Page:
It is hardly plausible to endeavor in describing the sorrow of the victims of the Asian tsunami catastrophe. Tragic depictions are being broadcasted over and over again throughout the globe. They moved the rest of humanity to give aid with deep sympathy and only a limited few that can empathize.
Nonetheless, this grand display that requires no Hollywood-style special effects started a touching and astonishing phenomenon. Subsequent to the world media coverage of the disaster, aid and assistance instantly flow as if being called by the cavalry trumpet. People from Jakarta to Amsterdam and New York bestow a bit of their reserves. Some are immediately busy organizing gigantic relief efforts. Journalists, reporters, and cameramen race without more ado to these areas that once were only known for their conflicts, but now made silent by nature.
The scale of the aid seems to correlate to the explicitness of the media reportage. Men and women from various lands voluntarily join hands to provide much needed help. Medical doctors, engineers, even decorated generals and state ministers altogether come down to the muddy used-to-be villages. It is the scenery that those noble people barely dreamed upon to work in during their early quests, but their hearts had spoken and duty calls.
Individuals from various races and nations blend themselves to help others. Their sweat and tears cleanse through the blood and corpses. The soil may stench, but the compassion and affection give a prevailing fragrance.
It is indeed comforting if we ponder that this unbearable horror gave birth to a splendid ambiance of humanity – perhaps even a celebration of it. A state where Hercules C-130 is not dropping ammo supply, but feeding the famished. Isn’t soothing to know that warships are not launching missiles, but nurturing the sick? A world where corporations don’t exploit the poor, but raise their expenditures for them instead. Even more, where the bullets of Tamil Elam, Free Aceh Movement, and the armies are no longer bustling but altogether holler to search and rescue the survivors. Finally, every nation concurs with no dispute: Arabs, Americans, Australians, Chinese and Japanese all raise the same voice: rally help!
Harmony. Human race tends to find harmony amongst themselves during times of grief and deep sorrow. Only then we appreciate others. Only then we comprehend that conflicts obliterate. And only then we become conscious of the true value of a human life.
Truly pathetic if such harmony and compassionate bonds only surface when massive misfortune outbreaks. Then perhaps it is not a decree, although it is a mere warning. Alas, we are a stubborn race that mostly hear but seldom listen, look but not see, and know but not think. Immense warning in the form of the tsunami may not last long either. It is a matter of time for the conflicts to arise again, from the issue of tied-aid, national sovereignty, or other international fiascos. Sadly yet possibly, rehabilitation projects of the tsunami area may be corroded by both bureaucratic and corporate rats. Budget for humanitarian aid may later be used to finance another raid. All these blunders await another disastrous episode, whether man-made or not. When that episode is anguishing enough then the whole cycle of mass harmony and compassions will be re-run again… and so forth.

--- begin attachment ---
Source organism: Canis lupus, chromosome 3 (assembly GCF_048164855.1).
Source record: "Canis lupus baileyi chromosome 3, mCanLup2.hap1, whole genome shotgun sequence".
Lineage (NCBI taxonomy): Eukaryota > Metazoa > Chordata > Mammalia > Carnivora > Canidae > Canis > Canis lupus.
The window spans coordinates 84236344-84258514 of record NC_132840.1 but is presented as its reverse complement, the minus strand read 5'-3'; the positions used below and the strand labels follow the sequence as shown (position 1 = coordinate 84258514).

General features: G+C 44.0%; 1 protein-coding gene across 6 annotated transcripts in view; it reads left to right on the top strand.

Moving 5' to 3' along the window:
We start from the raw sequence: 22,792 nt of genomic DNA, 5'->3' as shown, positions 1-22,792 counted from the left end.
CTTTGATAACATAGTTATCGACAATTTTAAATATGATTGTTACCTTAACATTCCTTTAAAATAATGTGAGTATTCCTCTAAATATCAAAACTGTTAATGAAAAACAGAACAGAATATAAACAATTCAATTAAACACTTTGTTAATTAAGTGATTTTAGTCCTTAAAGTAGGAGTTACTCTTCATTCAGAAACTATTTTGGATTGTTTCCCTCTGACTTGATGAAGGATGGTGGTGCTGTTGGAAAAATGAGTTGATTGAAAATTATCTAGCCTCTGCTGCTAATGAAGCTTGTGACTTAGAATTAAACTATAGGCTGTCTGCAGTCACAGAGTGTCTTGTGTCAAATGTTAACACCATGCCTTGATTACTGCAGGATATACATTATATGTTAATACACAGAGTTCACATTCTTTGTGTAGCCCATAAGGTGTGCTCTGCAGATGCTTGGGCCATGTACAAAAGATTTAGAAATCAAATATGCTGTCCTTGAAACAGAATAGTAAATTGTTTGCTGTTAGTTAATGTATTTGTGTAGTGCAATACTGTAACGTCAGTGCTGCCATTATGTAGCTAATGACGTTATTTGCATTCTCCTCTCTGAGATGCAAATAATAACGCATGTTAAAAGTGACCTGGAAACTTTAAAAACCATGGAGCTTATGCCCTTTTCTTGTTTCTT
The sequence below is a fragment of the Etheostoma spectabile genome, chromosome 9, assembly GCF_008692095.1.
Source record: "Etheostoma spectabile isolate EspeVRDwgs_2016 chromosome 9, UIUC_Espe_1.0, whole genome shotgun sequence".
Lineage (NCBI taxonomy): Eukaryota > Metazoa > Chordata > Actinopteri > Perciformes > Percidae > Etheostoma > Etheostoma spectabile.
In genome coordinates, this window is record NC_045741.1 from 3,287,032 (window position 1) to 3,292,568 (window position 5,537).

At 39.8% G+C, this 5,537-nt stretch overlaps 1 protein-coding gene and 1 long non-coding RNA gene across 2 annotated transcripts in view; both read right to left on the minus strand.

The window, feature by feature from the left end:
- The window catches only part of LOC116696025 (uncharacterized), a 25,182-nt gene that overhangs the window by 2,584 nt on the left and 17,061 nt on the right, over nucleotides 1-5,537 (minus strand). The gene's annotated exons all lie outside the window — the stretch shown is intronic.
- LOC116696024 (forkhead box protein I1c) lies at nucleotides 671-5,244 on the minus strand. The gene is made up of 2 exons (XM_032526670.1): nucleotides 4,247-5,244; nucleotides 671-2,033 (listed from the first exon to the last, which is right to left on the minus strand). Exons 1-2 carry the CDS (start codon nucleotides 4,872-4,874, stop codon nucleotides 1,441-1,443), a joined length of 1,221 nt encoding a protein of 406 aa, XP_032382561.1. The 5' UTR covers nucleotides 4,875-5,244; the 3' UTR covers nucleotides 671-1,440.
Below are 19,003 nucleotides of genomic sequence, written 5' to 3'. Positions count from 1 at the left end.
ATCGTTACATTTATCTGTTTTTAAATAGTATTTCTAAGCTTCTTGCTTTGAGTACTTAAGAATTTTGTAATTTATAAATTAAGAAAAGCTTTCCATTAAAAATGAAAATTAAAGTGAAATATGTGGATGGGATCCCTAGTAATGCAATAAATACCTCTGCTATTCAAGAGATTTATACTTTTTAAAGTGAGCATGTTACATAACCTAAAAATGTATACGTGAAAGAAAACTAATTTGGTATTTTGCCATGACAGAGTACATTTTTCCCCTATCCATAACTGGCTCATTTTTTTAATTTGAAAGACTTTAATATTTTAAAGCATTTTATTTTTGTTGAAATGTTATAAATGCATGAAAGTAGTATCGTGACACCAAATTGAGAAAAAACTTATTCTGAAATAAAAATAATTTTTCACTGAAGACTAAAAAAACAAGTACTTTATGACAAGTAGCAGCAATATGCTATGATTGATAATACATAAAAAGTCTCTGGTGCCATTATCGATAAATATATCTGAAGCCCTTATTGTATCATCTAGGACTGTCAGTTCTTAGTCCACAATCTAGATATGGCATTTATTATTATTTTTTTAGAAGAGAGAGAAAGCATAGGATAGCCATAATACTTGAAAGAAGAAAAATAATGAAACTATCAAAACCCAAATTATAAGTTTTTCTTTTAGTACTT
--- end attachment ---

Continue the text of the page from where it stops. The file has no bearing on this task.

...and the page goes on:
Are we really that dumb? After millenniums of human civilizations on the face of the earth, through the bittersweet of time, and in the course of billions of conflicts? Conflicts that have been force-feeding us to taste abundant sourness from sword-tip to nuclear arsenal and even the stroke of pen. Why can’t we maintain this strong and sweet harmonious solidarity forever and for all? Once Aceh, Sri Lanka, and India are resolved, there are still millions of malnourished children in Africa, plenty more deprived people spread across the globe, and not to mention the ever deteriorating mother earth. Do we have to wait for another hundreds of thousands of casualties to grasp the righteous concept of peace, tranquility and congruous collaboration? The past century witnessed two world wars that left marked wounds and now nature is waging wars where we are unlikely to be the victor – have we not learn?
Will it be then for our own good if disasters of such scale continue so that we can always live in harmony? At the very least we will be annihilated by the unmatched force of nature and not by our own species – which one is more ignorant? …Rhetoric, isn’t?
-Rotterdam, during the last twilight of 2004
The edited version of this article was published at Pilars Magazine (Jan-March 2005) ISSN: 1410-6043 p.31